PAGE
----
Word of the Day: Heritage
When I first went to Northern Ireland three years ago, I remember sitting in the airplane as it descended out of the clouds and I saw for the first time, (in this lifetime!) these incredible green fields. It really is emerald—or “40 shades of green.” As the taxi drove towards Belfast past little stone farmhouses and fields of cows and sheep I really thought, “I’m home,” which is funny because I’m not Irish. I’m Welsh (except for a few drops of French or German, depending on what year in history it is in Alsace-Lorraine.) But I AM Celtic. Marty and the girls are very Irish and Scottish. So, we were definitely home last week in the land of the Celts.
The first day of our arrival was a rest time. We needed it to all get adjusted to the time change. It was raining, so we just relaxed, baby-proofed the hotel room, watched TV and ordered room service.
Lyra and Ripley getting a lay of hotel room land … and the full-length mirror.
The next day, our babysitter, Lisa, arrived right on time. We actually thought she was an hour late, until we realized we’d changed our clocks one hour too many. Instead, we had plenty of time to eat breakfast. Lisa ended up being a “kid wrangler” for film and TV in Belfast rather than someone else’s babysitter. She had worked with the Sesame Tree producers so she was able to even walk us with the babies to their offices so we didn’t get lost. The plan was for them to come everyday for lunch and a visit, then enjoy walking around Belfast. Unfortunately, it rained EVERY DAY we were in Ireland, so instead, the babies saw a lot of stores. No wonder it is so green here.
That first morning of the workshop was spent getting reacquainted. I knew three of the four writers from last season. There was a new script editor, Laura and a new main producer, Fiona. The original line producer, Leon, is still involved with the show. These women are powerhouses and are going to make this second season of Sesame Tree fabulous.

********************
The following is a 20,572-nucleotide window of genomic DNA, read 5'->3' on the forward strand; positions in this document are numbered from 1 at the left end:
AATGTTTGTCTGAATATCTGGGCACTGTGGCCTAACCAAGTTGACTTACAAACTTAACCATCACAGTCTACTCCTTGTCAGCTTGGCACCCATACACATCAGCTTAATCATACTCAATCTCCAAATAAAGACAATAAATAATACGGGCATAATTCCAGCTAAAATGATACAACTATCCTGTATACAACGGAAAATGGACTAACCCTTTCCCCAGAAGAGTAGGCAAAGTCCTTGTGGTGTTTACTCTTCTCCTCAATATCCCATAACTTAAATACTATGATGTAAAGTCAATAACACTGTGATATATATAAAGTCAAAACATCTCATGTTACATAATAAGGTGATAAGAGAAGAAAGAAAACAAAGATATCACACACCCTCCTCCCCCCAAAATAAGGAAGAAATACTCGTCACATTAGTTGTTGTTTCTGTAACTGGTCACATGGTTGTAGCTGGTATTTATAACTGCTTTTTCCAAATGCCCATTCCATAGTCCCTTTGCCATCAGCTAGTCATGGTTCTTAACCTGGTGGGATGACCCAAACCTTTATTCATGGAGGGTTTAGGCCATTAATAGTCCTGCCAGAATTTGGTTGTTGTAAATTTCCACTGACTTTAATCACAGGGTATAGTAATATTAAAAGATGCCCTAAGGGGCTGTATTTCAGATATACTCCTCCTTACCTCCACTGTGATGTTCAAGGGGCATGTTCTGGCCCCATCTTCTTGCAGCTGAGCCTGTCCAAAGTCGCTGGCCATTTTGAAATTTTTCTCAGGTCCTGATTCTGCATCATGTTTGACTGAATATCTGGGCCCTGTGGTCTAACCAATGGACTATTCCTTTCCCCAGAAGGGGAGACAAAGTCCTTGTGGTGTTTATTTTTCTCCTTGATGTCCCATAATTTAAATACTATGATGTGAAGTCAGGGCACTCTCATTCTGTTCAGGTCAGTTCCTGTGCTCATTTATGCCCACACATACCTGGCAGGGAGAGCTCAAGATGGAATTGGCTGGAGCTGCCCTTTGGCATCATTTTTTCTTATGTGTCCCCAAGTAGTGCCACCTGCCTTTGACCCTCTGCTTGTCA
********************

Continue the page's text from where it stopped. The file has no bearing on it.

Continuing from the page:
The writers, puppeteers and producers (minus the executive producer, Colin, who was on another shoot) sat together in a circle to discuss everything about last season that worked and didn’t work. It was the first time they had actually done this as a team so everyone was very happy. This is not a reflection on the production—often writers are finished and no longer staff before the puppeteers are hired back for production.
The babies showed up for lunch and we all ate together and visited. In the afternoon, the writers and I started intense breakdowns of the first four scripts of the new season and the puppeteers began working with Marty on technique. At the end of the day, we walked back to the hotel, relieved Lisa, ordered room service, and crashed hard.
It was like this for the next three days: intense work, babies visiting, walking home, room service and bed. It was fantastic. This team is so funny and smart. I only have to point them in a direction once in awhile for story structure or humor. It’s also helpful I have a large knowledge of the Sesame library and can suggest classic Muppet bits to fit into the topic of their shows. We went through all 20 of their stories for this season, plus eight outlines. On the final day, we gathered as a group again and did a table read of the second drafts of the first four shows. The puppeteers were in great form and the scripts read beautifully. There were lots of laughs and few notes. Colin, the exec, was clearly pleased.
I was going to go up to the hotel room to relieve Lisa while Marty went out with the team for some pints at the Robinsons (!) bar across the street. However, Robinsons was packed with the Friday evening crowd so instead they all came to the first floor hotel lounge, which has a nice big open area and floor rug. So, the babies came down with me and we could all spend some final time together while the babies crawled around us.
Lyra and Ripley with the Irish puppeteers and their workshop puppets. The real puppets are being fixed for the new season.
Ripley reaches out for Lisa and Hilda the Irish Hare.
We were planning the next day to go to the Neolithic ruins at New Grange. However, the weather once again looked nasty and Fiona suggested we go with her and her son to see Carrickfergus Castle, which was much closer to Belfast. Marty jumped at this idea since, after a pint or two in the “old country,” he’s been known to sing a Carrickfergus song in Telly’s voice. It worked out super because we could push the girls through most of it and carry them the rest of the way up into the castle “Keep.” There were two large rugs on the top floor, which were the “boards” for an oversized chess game and ladders and serpents game. The girls got to crawl around their first chess set, as well as visit with locals dressed in medieval garb playing music and telling stories.
The Robinsons at Carrickfergus Castle along with John McGuire (Fiona’s son).
Afterwards, we went to Fiona’s for some tea and pasta, and then headed home to pack for an early plane home.
Our Celtic eyes were tired, but it was a grand trip.